Do you take a multivitamin each day? I do. I take it for a number of reasons — heart health, bone health, immune system health — but a new study is questioning the effectiveness of multivitamins, particularly when it comes to the cardiovascular health of men.
The study, which is a compilation of a decade of research, was published yesterday in the Journal of the American Medical Association. The primary finding is that multivitamins do not protect against heart disease in older men.
The research was part of the large-scale Physicians' Health Study II, which has been tracking the long-term effects of multivitamins on the risk of cardiovascular health and cancer in men. The study followed nearly 15,000 male physicians over age 50 and found that those who took a daily multivitamin for at least a decade did not reduce their risk for heart attack, stroke or death compared to those who took a placebo.
That's not to say that vitamins are not useful. In fact, the study's authors acknowledge that multivitamins may be quite helpful in getting people the nutrients they are not getting from food. And they also note that as this study only included older men, its findings might not necessarily apply to other populations. But they do feel that multivitamins alone did not help the men in this study gain any advantage in cardiovascular health over men who did not take a vitamin.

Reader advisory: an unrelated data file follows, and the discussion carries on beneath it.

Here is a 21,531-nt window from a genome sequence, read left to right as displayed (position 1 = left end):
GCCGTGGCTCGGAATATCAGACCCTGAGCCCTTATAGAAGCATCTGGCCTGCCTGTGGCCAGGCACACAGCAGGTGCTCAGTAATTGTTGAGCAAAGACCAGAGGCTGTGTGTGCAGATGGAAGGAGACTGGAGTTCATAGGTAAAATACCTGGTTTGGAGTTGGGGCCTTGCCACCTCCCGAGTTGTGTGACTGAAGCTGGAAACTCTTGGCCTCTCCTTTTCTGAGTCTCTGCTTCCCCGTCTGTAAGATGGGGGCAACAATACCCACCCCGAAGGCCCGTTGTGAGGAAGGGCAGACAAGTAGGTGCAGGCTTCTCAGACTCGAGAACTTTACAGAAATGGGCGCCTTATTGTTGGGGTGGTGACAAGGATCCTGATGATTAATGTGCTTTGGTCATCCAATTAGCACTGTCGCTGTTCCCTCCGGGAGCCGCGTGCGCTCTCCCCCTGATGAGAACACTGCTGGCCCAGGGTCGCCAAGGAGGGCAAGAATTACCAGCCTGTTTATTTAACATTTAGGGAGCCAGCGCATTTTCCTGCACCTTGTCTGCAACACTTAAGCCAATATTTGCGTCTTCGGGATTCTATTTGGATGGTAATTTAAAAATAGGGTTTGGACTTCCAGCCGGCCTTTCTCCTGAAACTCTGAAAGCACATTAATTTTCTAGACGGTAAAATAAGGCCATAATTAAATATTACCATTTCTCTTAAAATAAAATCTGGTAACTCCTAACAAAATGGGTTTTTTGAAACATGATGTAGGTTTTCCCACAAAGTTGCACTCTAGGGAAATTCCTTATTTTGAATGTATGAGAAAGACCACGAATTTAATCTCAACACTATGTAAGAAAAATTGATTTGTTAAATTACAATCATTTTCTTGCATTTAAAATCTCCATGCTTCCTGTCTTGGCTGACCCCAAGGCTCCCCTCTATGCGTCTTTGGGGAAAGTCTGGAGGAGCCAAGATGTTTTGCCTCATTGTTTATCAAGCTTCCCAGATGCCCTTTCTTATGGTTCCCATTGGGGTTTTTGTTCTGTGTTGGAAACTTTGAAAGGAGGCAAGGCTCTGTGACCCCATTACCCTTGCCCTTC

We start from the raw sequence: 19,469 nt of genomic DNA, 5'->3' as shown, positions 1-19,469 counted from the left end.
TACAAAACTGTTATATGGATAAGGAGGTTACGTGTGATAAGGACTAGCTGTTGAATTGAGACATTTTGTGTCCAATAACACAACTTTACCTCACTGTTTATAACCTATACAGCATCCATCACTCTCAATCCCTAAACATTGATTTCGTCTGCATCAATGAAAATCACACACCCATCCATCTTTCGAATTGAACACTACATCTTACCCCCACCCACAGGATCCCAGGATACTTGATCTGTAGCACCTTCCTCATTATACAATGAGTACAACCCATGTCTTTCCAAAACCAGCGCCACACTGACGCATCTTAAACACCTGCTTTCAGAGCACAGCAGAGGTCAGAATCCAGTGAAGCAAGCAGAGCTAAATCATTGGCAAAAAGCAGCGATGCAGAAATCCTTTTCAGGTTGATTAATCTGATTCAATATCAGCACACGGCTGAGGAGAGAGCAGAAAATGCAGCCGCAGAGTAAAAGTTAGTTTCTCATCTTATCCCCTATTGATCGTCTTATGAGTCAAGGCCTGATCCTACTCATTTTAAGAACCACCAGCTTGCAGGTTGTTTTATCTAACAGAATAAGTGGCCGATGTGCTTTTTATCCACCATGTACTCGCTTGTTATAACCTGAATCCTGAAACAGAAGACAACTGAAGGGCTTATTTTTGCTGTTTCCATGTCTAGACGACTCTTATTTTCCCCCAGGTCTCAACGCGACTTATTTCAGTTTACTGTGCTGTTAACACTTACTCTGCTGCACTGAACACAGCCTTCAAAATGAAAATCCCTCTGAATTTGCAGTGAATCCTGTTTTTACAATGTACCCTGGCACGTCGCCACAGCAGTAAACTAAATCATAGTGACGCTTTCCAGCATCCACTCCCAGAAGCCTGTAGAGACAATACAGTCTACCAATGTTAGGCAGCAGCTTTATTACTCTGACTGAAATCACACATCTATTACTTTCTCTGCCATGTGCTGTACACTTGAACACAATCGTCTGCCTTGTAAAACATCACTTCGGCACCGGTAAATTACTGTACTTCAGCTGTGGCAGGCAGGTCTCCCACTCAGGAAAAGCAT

Interestingly, this study followed the same group of men who were the basis for the October study that found that men ages 50 and over who took a daily multivitamin were 8 percent less likely to develop cancer over an 11-year period compared with men who took a placebo.
So, should you take a multivitamin or not? That's a conversation you need to have with your health care provider.
Does this study change your thoughts on multivitamins?
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